The groups were watching Obama closely on this. Some analysts said they had been holding back criticism of the government’s response to the Gulf spill as they awaited word from the White House about whether the drilling planned for this summer would go forward.

“The environmental groups have been saying: if Obama allows Shell to drill, we’re abandoning his presidency. But if he says no to Shell, it’s a turning point,” said Douglas Brinkley, a presidential historian at Rice University who closely follows the environmental movement.

Postponing the Alaskan drilling, which can take place only over a short season each summer, buys Obama some time, but likely avoids the expense and legal battle of yanking Shell’s permits altogether. “He pauses the issue until after this election season. That will keep the environmental community at bay,” Brinkley said.

As recently as two weeks ago, Shell wrote to the Interior Department arguing that its Alaska plans should be allowed to proceed because conditions are “much different” than the deepwater drilling that led to the Gulf spill. Shell said it would be drilling not a mile underwater, but 150 feet below the water’s surface and that divers could intervene at that depth.

The company had a muted reaction to Obama’s move scuttling their drilling hopes for the year. “We respect and understand today’s decision in the context of the tragic spill in the Gulf of Mexico, but we remain confident in our drilling expertise, which is built upon a foundation of redundant safety systems and company global standards,” Shell said Thursday.

Read more at Politico,

More on Junk: Clogging the Blow Out Preventer

Oil Drum reports,

Admiral Allen, who is the Government head of the effort to cap the flowing well in the Gulf, and to oversee the cleanup operation, commented this morning that the well had reached a point where the internal pressure difference between the mud pumped in and the reservoir pressure was very low. However, with the relatively high volume of leakage that was passing through the BOP, the plan now included a try at blocking some of that leakage path by injecting debris (for which likely read rubber strips and small spheres) in the hope that these will lodge in the flow path within the BOP and reduce the leakage of fluid.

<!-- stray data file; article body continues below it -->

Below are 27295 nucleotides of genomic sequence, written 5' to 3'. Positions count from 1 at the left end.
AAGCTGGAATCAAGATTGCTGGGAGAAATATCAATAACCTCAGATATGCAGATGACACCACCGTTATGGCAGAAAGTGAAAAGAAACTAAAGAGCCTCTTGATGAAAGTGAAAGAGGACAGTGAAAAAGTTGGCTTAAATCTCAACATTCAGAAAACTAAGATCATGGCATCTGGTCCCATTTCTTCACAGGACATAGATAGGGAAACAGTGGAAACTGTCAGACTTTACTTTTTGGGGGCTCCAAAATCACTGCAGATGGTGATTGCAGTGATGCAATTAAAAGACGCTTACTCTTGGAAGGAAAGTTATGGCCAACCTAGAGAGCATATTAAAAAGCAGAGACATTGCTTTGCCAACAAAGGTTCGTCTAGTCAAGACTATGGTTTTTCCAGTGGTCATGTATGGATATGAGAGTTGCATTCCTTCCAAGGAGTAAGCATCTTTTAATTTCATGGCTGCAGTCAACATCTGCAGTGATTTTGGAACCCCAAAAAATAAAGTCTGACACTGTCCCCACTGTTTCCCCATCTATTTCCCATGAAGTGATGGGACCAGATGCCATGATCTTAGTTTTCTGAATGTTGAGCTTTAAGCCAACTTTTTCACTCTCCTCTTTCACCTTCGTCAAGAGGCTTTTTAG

read more,

Topkill Might Be Sorta Kinda Maybe Working? Part II Adding Junk

So it turns out that viewers at home marveling at how much ‘mud’ was spewing from the leak were right, apparently something wasn’t working. The force of the mud was not enough to bring down the well pressure, which is the bench mark that starts the application of concrete. They have resumed pumping the mud, but are now injecting junk, or ‘bridging material’ into the mix. They have also been introducing junk and various other jamming materials into the BOP hoping to lower the pressure that way.

So it sounds like BP wasn’t able to force the mud deep enough into the well to plug it, but due to risks they probably started this process with the lowest estimated pressures to keep the pipe intact. Let’s see what happens when they put some weight on the pedal.

CNN Wire Staff writes,

“This whole operation is very, very dynamic,” Doug Suttles, the company’s chief operating officer, told CNN’s “John King, USA.”

“When we did the initial pumping (Wednesday), we clearly impacted the flow of the well. We then stopped to monitor the well. Based on that, we restarted again. We didn’t think we were making enough progress after we restarted, so we stopped again.”

The light-brown material that was seen spilling out of the well throughout Thursday was the previously pumped fluid from the “top kill” procedure mixed with oil, he said.